Monday, July 13, 2020

Book Review: The Roads of Heaven

Book Review: 'The Roads of Heaven' by Melissa Scott
5 / 5 Stars

‘The Roads of Heaven’ was published by Doubleday / The SF Book Club in May 1988. The cover art is by Ron Walotsky. It compiles all three volumes of the so-called ‘Silence Leigh’ trilogy, consisting of ‘Five-Twelfths of Heaven’ (1985), ‘Silence in Solitude’ (1986), and ‘The Empress of Earth’ (1987), all of which first appeared as mass-market paperbacks from Baen Books.

With the paperback editions long out of print, the compilation is probably the easiest and most affordable way to acquire the series. That said, it took most of the month of June for me to finish all 760 pages of ‘The Roads of Heaven’.

Melissa Scott (b. 1960) began publishing in the early 80s and continues to write today, in both the sci-fi and fantasy genres. She also has published novels for the ‘Star Trek’ and ‘Stargate’ franchises.

‘Roads’ is set in the far future, with most of the colony worlds of known space under the rule of the quasi-Islamic Hegemony. The Hegemon, an otherwise despotic ruler, tolerates some degree of malfeasance among the more independent-minded trade worlds....... provided such malfeasance serves his purposes. Within the Hegemon, women are relegated to a subservient status, obliged to obey the orders of their male guardians, and required to go veiled and escorted on those occasions when they must go out in public.

[‘The Roads of Heaven’ is subtle, but effective, in its allegorical examination of the subjugation of women under Islam, particularly in its second volume, ‘Silence in Solitude’, which revolves around the fate of women held under a kind of futuristic Purdah.]

The heroine, Silence Leigh, is an anomaly in the world of the Hegemony: she is a fully qualified starship pilot, taking her grandfather’s merchant ship The Black Dolphin from one world to another. However, in the opening chapter of the inaugural novel, ‘‘Five-Twelfths of Heaven’, the death of her grandfather has left Silence’s future, and the disposition of ownership of The Black Dolphin, in the hands of her male guardian, the oleaginous and self-serving Uncle Otto. But when Uncle Otto is a no-show in Secasian Family Court, Silence finds herself destined to serve as the employee / consort of a local merchant, the loathsome Tohon Champuy.

In desperation, and needing a male guardian, Silence agrees to a marriage of convenience with two men from the ship Sun-Treader : pilot Denis Balthasar, and engineer Chase Mago. For the two men, it’s a chance to acquire an experienced pilot to lend assistance to their trading flights among the planets of the Hegemony, and for Silence, it’s a chance to retain her independence.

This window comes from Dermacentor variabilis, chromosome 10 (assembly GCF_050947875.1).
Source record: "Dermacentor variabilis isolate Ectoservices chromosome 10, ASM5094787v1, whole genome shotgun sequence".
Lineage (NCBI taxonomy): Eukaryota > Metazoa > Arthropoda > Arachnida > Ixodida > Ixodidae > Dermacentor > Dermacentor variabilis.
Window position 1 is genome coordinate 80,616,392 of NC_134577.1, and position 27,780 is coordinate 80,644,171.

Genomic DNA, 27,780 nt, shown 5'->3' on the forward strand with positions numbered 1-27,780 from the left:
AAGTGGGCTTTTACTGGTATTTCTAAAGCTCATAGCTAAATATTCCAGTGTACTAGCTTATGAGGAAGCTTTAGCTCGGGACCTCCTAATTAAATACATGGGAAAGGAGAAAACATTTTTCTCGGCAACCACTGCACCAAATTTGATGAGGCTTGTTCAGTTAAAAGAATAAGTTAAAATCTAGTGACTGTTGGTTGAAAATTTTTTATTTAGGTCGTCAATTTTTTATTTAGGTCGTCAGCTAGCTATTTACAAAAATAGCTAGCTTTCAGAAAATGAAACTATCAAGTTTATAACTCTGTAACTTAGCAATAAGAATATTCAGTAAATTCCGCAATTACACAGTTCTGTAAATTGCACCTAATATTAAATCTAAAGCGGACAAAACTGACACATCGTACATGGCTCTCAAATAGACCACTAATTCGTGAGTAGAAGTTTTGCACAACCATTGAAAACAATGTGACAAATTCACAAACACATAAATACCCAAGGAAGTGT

Without disclosing any major spoilers, I’ll simply remark that the major underlying theme of the trilogy deals with the efforts of Silence, Denis Balthasar, and Chase Mago to find the quasi-mythic planet called Earth, a world which no one has traveled to for centuries, due to the absence of accurate navigational data. Their efforts will bring them into contact with the unforgiving military of the Hegemon; the Satrap of Inarime, whose offer of assistance comes with a potentially lethal price; and a journey through a region of space jealously guarded by the Rose World coalition, who do not take kindly to intruders…………

‘The Roads of Heaven’ is one of the best space operas I’ve yet read. Its prose style is straightforward and engaging, and while the narrative's pacing is deliberate (and devoid of the over-the-top themes of many space operas - there are no mile-long spaceships travelling through black holes to confront computers the size of planets in ‘The Roads of Heaven’), it benefits from having well-drawn characters, and genuinely suspenseful passages (notably, these passages deftly avoid cliched actions in arriving at a resolution).

Another interesting aspect of the trilogy is its use of magic – specifically, a mixture of astrology and alchemy – to underpin technology and space travel. While the mechanics of interstellar travel using ‘tinctures’ and ‘harmonies’ and mystical symbology does sometimes get a bit labored, its eccentricity brings something new to the trope of how to get your spaceship from point A to point B.

The verdict ? ‘The Roads of Heaven’ is a solid 5-star trilogy, and well worth searching out.

1 comment:

Joachim Boaz said...

I just bought (but haven't read) Melissa Scott's first novel The Game Beyond. Sounds like I need this trilogy as well!

Thanks for the review.